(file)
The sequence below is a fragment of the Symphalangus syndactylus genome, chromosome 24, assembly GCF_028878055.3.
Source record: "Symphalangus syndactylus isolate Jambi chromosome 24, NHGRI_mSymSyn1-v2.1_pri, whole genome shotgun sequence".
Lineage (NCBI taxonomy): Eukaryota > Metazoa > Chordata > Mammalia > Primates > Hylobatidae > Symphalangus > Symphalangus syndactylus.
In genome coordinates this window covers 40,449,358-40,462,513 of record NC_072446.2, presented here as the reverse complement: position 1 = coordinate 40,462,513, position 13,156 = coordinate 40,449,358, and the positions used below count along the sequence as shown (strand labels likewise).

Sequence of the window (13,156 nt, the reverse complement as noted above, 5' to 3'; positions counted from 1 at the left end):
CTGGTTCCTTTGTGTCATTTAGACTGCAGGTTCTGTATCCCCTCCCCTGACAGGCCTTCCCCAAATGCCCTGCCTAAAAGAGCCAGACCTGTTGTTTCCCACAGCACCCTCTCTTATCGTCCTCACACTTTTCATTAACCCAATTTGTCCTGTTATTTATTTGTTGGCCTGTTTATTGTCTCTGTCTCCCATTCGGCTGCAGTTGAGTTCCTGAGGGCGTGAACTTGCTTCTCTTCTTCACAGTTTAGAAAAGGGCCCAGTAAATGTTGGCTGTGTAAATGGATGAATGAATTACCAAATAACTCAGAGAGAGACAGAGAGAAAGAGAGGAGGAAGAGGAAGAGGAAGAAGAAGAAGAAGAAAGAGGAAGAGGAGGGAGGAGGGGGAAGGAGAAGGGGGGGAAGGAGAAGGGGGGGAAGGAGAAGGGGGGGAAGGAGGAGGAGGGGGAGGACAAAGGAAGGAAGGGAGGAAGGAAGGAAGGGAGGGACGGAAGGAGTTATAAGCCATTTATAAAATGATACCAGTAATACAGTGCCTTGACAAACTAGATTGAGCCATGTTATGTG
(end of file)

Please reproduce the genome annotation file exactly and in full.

The sequence below is a fragment of the Symphalangus syndactylus genome, chromosome 24, assembly GCF_028878055.3.
Source record: "Symphalangus syndactylus isolate Jambi chromosome 24, NHGRI_mSymSyn1-v2.1_pri, whole genome shotgun sequence".
Lineage (NCBI taxonomy): Eukaryota > Metazoa > Chordata > Mammalia > Primates > Hylobatidae > Symphalangus > Symphalangus syndactylus.
In genome coordinates this window covers 40,449,358-40,462,513 of record NC_072446.2, presented here as the reverse complement: position 1 = coordinate 40,462,513, position 13,156 = coordinate 40,449,358, and the positions used below count along the sequence as shown (strand labels likewise).

Sequence of the window (13,156 nt, the reverse complement as noted above, 5' to 3'; positions counted from 1 at the left end):
CTGGTTCCTTTGTGTCATTTAGACTGCAGGTTCTGTATCCCCTCCCCTGACAGGCCTTCCCCAAATGCCCTGCCTAAAAGAGCCAGACCTGTTGTTTCCCACAGCACCCTCTCTTATCGTCCTCACACTTTTCATTAACCCAATTTGTCCTGTTATTTATTTGTTGGCCTGTTTATTGTCTCTGTCTCCCATTCGGCTGCAGTTGAGTTCCTGAGGGCGTGAACTTGCTTCTCTTCTTCACAGTTTAGAAAAGGGCCCAGTAAATGTTGGCTGTGTAAATGGATGAATGAATTACCAAATAACTCAGAGAGAGACAGAGAGAAAGAGAGGAGGAAGAGGAAGAGGAAGAAGAAGAAGAAGAAAGAGGAAGAGGAGGGAGGAGGGGGAAGGAGAAGGGGGGGAAGGAGAAGGGGGGGAAGGAGAAGGGGGGGAAGGAGGAGGAGGGGGAGGACAAAGGAAGGAAGGGAGGAAGGAAGGAAGGGAGGGACGGAAGGAGTTATAAGCCATTTATAAAATGATACCAGTAATACAGTGCCTTGACAAACTAGATTGAGCCATGTTATGTG